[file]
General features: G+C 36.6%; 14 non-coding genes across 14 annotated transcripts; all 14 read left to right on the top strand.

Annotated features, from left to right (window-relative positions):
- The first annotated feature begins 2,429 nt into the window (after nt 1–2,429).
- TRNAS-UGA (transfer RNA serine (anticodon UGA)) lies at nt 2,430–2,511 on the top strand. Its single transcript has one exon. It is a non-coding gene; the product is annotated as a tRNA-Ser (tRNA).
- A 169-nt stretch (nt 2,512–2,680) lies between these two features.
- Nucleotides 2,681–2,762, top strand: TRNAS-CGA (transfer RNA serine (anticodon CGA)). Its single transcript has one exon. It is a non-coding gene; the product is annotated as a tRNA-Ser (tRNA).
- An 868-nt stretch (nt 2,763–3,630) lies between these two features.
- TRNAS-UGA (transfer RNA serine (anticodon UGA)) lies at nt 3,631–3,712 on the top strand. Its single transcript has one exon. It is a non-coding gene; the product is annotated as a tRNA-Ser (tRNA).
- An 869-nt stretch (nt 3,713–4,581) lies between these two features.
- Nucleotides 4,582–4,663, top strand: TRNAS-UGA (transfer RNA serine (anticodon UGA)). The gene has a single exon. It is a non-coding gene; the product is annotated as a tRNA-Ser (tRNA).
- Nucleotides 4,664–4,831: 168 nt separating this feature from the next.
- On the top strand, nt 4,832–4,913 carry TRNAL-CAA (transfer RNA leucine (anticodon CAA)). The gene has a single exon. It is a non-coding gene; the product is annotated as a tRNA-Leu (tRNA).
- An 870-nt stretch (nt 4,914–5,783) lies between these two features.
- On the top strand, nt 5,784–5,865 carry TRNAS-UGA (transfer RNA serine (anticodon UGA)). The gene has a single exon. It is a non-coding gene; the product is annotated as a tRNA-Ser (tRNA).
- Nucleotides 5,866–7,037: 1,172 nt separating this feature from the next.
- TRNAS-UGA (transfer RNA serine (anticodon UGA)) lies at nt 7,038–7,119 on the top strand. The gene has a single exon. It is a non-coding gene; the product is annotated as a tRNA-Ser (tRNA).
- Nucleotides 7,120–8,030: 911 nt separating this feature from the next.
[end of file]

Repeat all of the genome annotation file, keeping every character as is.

General features: G+C 36.6%; 14 non-coding genes across 14 annotated transcripts; all 14 read left to right on the top strand.

Annotated features, from left to right (window-relative positions):
- The first annotated feature begins 2,429 nt into the window (after nt 1–2,429).
- TRNAS-UGA (transfer RNA serine (anticodon UGA)) lies at nt 2,430–2,511 on the top strand. Its single transcript has one exon. It is a non-coding gene; the product is annotated as a tRNA-Ser (tRNA).
- A 169-nt stretch (nt 2,512–2,680) lies between these two features.
- Nucleotides 2,681–2,762, top strand: TRNAS-CGA (transfer RNA serine (anticodon CGA)). Its single transcript has one exon. It is a non-coding gene; the product is annotated as a tRNA-Ser (tRNA).
- An 868-nt stretch (nt 2,763–3,630) lies between these two features.
- TRNAS-UGA (transfer RNA serine (anticodon UGA)) lies at nt 3,631–3,712 on the top strand. Its single transcript has one exon. It is a non-coding gene; the product is annotated as a tRNA-Ser (tRNA).
- An 869-nt stretch (nt 3,713–4,581) lies between these two features.
- Nucleotides 4,582–4,663, top strand: TRNAS-UGA (transfer RNA serine (anticodon UGA)). The gene has a single exon. It is a non-coding gene; the product is annotated as a tRNA-Ser (tRNA).
- Nucleotides 4,664–4,831: 168 nt separating this feature from the next.
- On the top strand, nt 4,832–4,913 carry TRNAL-CAA (transfer RNA leucine (anticodon CAA)). The gene has a single exon. It is a non-coding gene; the product is annotated as a tRNA-Leu (tRNA).
- An 870-nt stretch (nt 4,914–5,783) lies between these two features.
- On the top strand, nt 5,784–5,865 carry TRNAS-UGA (transfer RNA serine (anticodon UGA)). The gene has a single exon. It is a non-coding gene; the product is annotated as a tRNA-Ser (tRNA).
- Nucleotides 5,866–7,037: 1,172 nt separating this feature from the next.
- TRNAS-UGA (transfer RNA serine (anticodon UGA)) lies at nt 7,038–7,119 on the top strand. The gene has a single exon. It is a non-coding gene; the product is annotated as a tRNA-Ser (tRNA).
- Nucleotides 7,120–8,030: 911 nt separating this feature from the next.